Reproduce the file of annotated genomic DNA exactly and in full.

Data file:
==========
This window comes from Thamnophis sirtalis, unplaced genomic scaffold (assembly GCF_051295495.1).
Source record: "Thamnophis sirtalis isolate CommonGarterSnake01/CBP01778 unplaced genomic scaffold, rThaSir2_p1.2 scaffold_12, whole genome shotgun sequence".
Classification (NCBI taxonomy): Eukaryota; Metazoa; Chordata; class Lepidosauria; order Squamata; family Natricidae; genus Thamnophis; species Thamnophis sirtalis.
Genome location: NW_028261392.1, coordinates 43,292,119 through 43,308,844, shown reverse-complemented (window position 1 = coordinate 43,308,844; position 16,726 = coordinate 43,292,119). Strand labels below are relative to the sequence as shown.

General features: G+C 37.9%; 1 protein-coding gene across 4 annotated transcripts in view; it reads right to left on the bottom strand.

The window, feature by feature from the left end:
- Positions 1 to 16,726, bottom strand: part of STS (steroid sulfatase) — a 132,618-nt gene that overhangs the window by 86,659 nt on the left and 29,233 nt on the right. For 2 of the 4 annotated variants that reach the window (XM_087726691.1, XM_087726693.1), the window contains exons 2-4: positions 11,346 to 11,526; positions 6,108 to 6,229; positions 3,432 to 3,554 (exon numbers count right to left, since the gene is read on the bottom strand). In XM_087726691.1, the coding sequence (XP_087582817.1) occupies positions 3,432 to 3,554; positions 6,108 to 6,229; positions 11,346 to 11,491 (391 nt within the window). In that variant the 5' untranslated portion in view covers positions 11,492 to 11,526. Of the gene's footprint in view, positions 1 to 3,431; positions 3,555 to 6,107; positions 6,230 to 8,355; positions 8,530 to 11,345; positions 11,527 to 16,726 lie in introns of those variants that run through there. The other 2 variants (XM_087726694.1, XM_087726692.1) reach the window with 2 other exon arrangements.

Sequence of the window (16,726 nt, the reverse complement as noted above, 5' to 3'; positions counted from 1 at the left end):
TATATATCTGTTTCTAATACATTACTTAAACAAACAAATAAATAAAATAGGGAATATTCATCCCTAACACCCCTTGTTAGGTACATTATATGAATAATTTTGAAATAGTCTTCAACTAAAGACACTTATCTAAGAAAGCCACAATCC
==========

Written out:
This window comes from Thamnophis sirtalis, unplaced genomic scaffold (assembly GCF_051295495.1).
Source record: "Thamnophis sirtalis isolate CommonGarterSnake01/CBP01778 unplaced genomic scaffold, rThaSir2_p1.2 scaffold_12, whole genome shotgun sequence".
Classification (NCBI taxonomy): Eukaryota; Metazoa; Chordata; class Lepidosauria; order Squamata; family Natricidae; genus Thamnophis; species Thamnophis sirtalis.
Genome location: NW_028261392.1, coordinates 43,292,119 through 43,308,844, shown reverse-complemented (window position 1 = coordinate 43,308,844; position 16,726 = coordinate 43,292,119). Strand labels below are relative to the sequence as shown.

General features: G+C 37.9%; 1 protein-coding gene across 4 annotated transcripts in view; it reads right to left on the bottom strand.

The window, feature by feature from the left end:
- Positions 1 to 16,726, bottom strand: part of STS (steroid sulfatase) — a 132,618-nt gene that overhangs the window by 86,659 nt on the left and 29,233 nt on the right. For 2 of the 4 annotated variants that reach the window (XM_087726691.1, XM_087726693.1), the window contains exons 2-4: positions 11,346 to 11,526; positions 6,108 to 6,229; positions 3,432 to 3,554 (exon numbers count right to left, since the gene is read on the bottom strand). In XM_087726691.1, the coding sequence (XP_087582817.1) occupies positions 3,432 to 3,554; positions 6,108 to 6,229; positions 11,346 to 11,491 (391 nt within the window). In that variant the 5' untranslated portion in view covers positions 11,492 to 11,526. Of the gene's footprint in view, positions 1 to 3,431; positions 3,555 to 6,107; positions 6,230 to 8,355; positions 8,530 to 11,345; positions 11,527 to 16,726 lie in introns of those variants that run through there. The other 2 variants (XM_087726694.1, XM_087726692.1) reach the window with 2 other exon arrangements.

Sequence of the window (16,726 nt, the reverse complement as noted above, 5' to 3'; positions counted from 1 at the left end):
TATATATCTGTTTCTAATACATTACTTAAACAAACAAATAAATAAAATAGGGAATATTCATCCCTAACACCCCTTGTTAGGTACATTATATGAATAATTTTGAAATAGTCTTCAACTAAAGACACTTATCTAAGAAAGCCACAATCC